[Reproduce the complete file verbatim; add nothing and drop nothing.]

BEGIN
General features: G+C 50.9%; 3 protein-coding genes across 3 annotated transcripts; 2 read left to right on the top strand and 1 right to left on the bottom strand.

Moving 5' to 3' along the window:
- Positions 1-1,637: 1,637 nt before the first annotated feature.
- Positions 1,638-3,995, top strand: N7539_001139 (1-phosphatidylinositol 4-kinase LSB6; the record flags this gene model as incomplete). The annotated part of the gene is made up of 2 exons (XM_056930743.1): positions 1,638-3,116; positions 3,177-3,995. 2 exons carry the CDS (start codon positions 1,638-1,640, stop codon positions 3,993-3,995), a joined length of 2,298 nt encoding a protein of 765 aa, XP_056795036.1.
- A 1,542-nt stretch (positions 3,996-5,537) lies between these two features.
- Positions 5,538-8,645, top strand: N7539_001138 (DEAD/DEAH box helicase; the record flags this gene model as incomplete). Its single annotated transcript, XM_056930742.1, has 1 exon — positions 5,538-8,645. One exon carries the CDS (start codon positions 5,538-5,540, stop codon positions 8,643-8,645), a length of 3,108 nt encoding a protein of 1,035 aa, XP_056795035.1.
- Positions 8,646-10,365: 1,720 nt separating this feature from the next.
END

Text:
General features: G+C 50.9%; 3 protein-coding genes across 3 annotated transcripts; 2 read left to right on the top strand and 1 right to left on the bottom strand.

Moving 5' to 3' along the window:
- Positions 1-1,637: 1,637 nt before the first annotated feature.
- Positions 1,638-3,995, top strand: N7539_001139 (1-phosphatidylinositol 4-kinase LSB6; the record flags this gene model as incomplete). The annotated part of the gene is made up of 2 exons (XM_056930743.1): positions 1,638-3,116; positions 3,177-3,995. 2 exons carry the CDS (start codon positions 1,638-1,640, stop codon positions 3,993-3,995), a joined length of 2,298 nt encoding a protein of 765 aa, XP_056795036.1.
- A 1,542-nt stretch (positions 3,996-5,537) lies between these two features.
- Positions 5,538-8,645, top strand: N7539_001138 (DEAD/DEAH box helicase; the record flags this gene model as incomplete). Its single annotated transcript, XM_056930742.1, has 1 exon — positions 5,538-8,645. One exon carries the CDS (start codon positions 5,538-5,540, stop codon positions 8,643-8,645), a length of 3,108 nt encoding a protein of 1,035 aa, XP_056795035.1.
- Positions 8,646-10,365: 1,720 nt separating this feature from the next.